George IV’s 1821 coronation was a lavish affair, costing upwards of $26 million in today’s dollars. An estimated 4,656 guests flocked to Westminster Abbey in London, many of them dressed in costumes inspired by fashions of centuries past. After the British king was crowned, a select group of attendees moved to Westminster Hall for a banquet featuring 160 dishes of fish, 480 sauce boats, 80 savory pies and 100 gallons of iced punch. The highlight of the feast was the ceremonial arrival of the king’s champion, a nobleman who rode into the hall in full armor and threw down his gauntlet as a challenge to anyone who might object to George’s rule.

It was one of the more notable in the thousand-year history of British coronations—George’s estranged wife, Queen Caroline, tried to crash the occasion. The ceremony marked the last time a banquet and an appearance by the king’s champion formed part of the day’s festivities.

The coronation of George IV in 1821
The coronation of George IV in 1821 Public domain via Wikimedia Commons

Held at Westminster Abbey since 1066, coronations are largely symbolic formalities. They don’t signal the beginning of a monarch’s reign. When Elizabeth II died on September 8, 2022, at age 96, her eldest son, Prince Charles, immediately became king of England.

“The ceremony is no longer understood to make the king, but is really to make visible and make legitimate the fact that he is king,” says Alice Hunt, a historian at the University of Southampton in England and an expert on coronations. To put it another way, says George Gross, a historian at King’s College London and the co-founder of the British Coronations Project, the moment the previous ruler dies and the new one ascends to the throne is like their engagement to the state, while the coronation is a wedding solidifying that union.

Ahead of the coronation of Charles III on May 6, here’s what you need to know about the tradition’s origins and evolution, the most memorable ceremonies in British history, and what to expect from the first coronation to take place in the United Kingdom since 1953.

What is a coronation, and how did the tradition begin?

Defined simply, the word “coronation” refers to a ceremony in which a king or a queen is crowned. The tradition traces its roots to antiquity, when Egyptian pharaohs, biblical kings and Gallic chiefs alike were inaugurated as rulers in public ceremonies. During the Middle Ages, coronations took on new religious significance, combining the crowning of monarchs with Christian rites like anointing. “Coronations emerged from a European tradition of increasing church involvement in the state, as well as the need to bring stability to often volatile societies in which several individuals had a claim to the throne,” notes the House of Commons Library on its website. Today, Britain is the only European country to hold a coronation, with other monarchies opting for simpler inaugurations or church services marking the accession of a new ruler.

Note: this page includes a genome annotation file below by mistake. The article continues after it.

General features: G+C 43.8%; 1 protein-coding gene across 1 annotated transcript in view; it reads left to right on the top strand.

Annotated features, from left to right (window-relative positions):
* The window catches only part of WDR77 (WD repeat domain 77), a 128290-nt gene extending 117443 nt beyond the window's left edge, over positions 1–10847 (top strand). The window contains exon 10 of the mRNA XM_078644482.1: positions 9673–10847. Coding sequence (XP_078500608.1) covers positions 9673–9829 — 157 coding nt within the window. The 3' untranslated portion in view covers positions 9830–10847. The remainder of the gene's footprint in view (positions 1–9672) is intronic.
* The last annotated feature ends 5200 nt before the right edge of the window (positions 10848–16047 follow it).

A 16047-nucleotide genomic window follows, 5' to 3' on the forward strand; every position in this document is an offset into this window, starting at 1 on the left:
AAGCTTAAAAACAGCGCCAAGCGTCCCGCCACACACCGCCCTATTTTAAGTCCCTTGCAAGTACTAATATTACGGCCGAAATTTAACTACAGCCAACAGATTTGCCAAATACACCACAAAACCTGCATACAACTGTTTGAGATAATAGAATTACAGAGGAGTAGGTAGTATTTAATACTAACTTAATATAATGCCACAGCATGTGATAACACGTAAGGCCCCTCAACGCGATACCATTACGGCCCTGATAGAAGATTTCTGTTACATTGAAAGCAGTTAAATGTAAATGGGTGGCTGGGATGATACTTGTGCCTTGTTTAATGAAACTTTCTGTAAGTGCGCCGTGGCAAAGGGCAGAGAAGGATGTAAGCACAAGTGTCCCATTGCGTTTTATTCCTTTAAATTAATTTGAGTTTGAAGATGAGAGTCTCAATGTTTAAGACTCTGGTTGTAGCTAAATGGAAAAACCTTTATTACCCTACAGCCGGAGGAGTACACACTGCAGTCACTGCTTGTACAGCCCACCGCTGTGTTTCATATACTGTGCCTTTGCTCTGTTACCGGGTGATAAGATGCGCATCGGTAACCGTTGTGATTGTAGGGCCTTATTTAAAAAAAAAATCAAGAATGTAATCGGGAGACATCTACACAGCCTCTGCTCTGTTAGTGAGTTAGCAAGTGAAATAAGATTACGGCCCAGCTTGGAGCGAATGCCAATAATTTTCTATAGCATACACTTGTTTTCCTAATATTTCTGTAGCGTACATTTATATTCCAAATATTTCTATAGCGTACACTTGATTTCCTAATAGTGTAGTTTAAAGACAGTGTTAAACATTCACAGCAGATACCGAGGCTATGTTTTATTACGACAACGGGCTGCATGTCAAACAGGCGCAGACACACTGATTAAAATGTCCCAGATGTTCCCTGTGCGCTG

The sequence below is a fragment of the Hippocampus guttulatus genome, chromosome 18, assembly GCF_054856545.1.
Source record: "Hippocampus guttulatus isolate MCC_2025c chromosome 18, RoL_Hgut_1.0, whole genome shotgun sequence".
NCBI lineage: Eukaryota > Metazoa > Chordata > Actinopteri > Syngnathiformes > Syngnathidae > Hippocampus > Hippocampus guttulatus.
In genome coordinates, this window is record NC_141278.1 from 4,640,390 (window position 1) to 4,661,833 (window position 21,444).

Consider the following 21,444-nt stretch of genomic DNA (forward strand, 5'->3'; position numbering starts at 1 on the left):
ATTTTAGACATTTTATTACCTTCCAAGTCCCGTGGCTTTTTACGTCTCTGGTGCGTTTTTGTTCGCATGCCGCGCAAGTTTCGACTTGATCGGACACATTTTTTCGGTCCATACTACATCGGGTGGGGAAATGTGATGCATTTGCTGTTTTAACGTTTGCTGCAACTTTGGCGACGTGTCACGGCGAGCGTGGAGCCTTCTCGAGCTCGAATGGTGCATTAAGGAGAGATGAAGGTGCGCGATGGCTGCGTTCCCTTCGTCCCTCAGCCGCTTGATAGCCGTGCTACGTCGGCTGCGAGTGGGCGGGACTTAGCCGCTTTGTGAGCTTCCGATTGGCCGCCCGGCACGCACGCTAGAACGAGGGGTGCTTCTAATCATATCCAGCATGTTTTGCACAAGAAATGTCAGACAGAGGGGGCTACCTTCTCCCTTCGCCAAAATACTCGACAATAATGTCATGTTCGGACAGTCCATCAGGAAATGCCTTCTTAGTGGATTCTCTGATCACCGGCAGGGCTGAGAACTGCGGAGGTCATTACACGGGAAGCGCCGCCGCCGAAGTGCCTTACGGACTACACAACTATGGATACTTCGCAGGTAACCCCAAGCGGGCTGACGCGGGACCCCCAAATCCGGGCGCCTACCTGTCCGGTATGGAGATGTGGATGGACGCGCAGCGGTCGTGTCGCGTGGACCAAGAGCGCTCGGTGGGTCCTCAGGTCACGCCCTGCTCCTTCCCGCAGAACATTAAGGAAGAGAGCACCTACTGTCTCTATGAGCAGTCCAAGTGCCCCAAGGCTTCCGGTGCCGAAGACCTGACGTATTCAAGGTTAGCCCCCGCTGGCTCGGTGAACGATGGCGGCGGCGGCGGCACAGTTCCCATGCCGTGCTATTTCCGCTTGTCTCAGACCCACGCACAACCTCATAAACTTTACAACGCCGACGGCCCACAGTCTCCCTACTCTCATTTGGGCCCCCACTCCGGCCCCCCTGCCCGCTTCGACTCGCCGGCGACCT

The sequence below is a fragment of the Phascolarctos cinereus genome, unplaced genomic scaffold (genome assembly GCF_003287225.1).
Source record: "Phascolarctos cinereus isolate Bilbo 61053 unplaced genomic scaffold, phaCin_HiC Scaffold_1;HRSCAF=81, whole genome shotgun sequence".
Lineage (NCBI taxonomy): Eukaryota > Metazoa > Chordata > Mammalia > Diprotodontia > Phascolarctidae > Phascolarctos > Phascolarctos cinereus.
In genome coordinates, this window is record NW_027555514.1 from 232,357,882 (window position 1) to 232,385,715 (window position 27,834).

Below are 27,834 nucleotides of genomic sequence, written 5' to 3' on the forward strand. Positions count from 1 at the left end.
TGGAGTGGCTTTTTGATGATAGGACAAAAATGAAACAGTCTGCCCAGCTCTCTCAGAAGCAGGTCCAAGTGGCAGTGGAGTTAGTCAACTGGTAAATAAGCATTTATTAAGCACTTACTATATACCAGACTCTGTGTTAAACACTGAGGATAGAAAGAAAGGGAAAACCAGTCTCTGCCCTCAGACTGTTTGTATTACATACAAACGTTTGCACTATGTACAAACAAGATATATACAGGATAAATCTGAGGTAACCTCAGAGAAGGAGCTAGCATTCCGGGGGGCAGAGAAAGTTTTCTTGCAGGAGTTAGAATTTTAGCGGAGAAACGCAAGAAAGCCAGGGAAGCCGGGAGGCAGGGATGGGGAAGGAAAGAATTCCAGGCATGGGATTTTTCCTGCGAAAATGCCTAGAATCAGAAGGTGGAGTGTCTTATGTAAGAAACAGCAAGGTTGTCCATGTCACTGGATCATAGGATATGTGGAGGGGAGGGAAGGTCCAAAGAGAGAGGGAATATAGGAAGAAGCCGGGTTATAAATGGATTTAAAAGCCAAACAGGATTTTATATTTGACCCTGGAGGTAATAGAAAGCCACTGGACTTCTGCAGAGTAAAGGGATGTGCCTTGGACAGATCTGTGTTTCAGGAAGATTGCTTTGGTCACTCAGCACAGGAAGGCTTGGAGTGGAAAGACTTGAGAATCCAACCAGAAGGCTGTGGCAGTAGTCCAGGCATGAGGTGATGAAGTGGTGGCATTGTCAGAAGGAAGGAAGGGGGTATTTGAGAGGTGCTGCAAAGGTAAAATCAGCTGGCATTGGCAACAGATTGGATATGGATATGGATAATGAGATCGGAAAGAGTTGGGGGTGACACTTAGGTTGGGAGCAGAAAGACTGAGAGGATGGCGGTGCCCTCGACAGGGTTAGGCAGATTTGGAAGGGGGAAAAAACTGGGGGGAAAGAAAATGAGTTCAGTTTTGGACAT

As outlined in the 14th-century Liber Regalis, or Royal Book, the main components of the British coronation service are the recognition, in which the monarch is presented to the people, who must formally accept them; the oath, in which the monarch swears to govern justly and mercifully; and the anointing, in which the archbishop of Canterbury places holy oil on the monarch’s head, heart and hands. Considered the most sacred part of the coronation, the anointing asserts the sovereign’s divine right to rule. During the medieval period, says Hunt, people believed the anointing “conferred special magical healing powers on the monarch,” who could then supposedly heal the sick by touching them.

A late 19th-century photograph of the Coronation Chair, with the Stone of Scone visible below the seat
A late 19th-century photograph of the Coronation Chair, with the Stone of Scone visible below the seat Public domain via Wikimedia Commons
St. Edward's Crown
St. Edward's Crown Public domain via Wikimedia Commons

After the anointing comes the investiture, in which the monarch receives the coronation regalia, including St. Edward’s Crown and the Sovereign’s Scepter and Orb. Finally, they sit in the Coronation Chair—a wooden throne built to house the Stone of Scone, a slab of red sandstone stolen from Scotland in 1296—and accept homage from their most esteemed subjects. Following the ceremony’s conclusion, the monarch embarks on a coronation procession through the streets of London. (A separate procession from Buckingham Palace to the abbey begins the day.)

If the monarch has a queen consort—the wife of a reigning king rather than a queen regnant who rules in her own right—at the time of the coronation, she is typically crowned alongside him. (This weekend, Queen Camilla, wife of Charles III, will be crowned with a modified version of Queen Mary’s Crown, refurbished to remove the controversial Koh-i-Noor diamond.) If the couple weds after the king’s coronation, the queen consort may receive her own coronation, but this isn’t guaranteed. Of Henry VIII’s six wives, for example, only two—Catherine of Aragon and Anne Boleyn—were officially crowned.

William the Conqueror's coronation was marred by a bizarre incident. The guards outside the cathedral mistook the cheers for a riot--so they immediately set fire to the surrounding buildings.

The first ruler known to be crowned at Westminster Abbey was William the Conqueror, who held his coronation on Christmas Day in 1066, a few months after his victory at the Battle of Hastings. When William was presented to the congregation, members of the crowd shouted affirmations of his rule. But the soldiers stationed outside the abbey “thought a riot was taking place and reacted accordingly,” setting fire to nearby buildings and causing real riots, says Hunt. It was a moment that showed “things don’t always go quite according to plan” during coronations.

Only two British monarchs—Edward V, who vanished while being held at the Tower of London in 1483, and Edward VIII, who abdicated before he could be formally crowned—have forgone coronations. Charles will be the 40th sovereign crowned at Westminster, where all British coronations have taken place since 1066.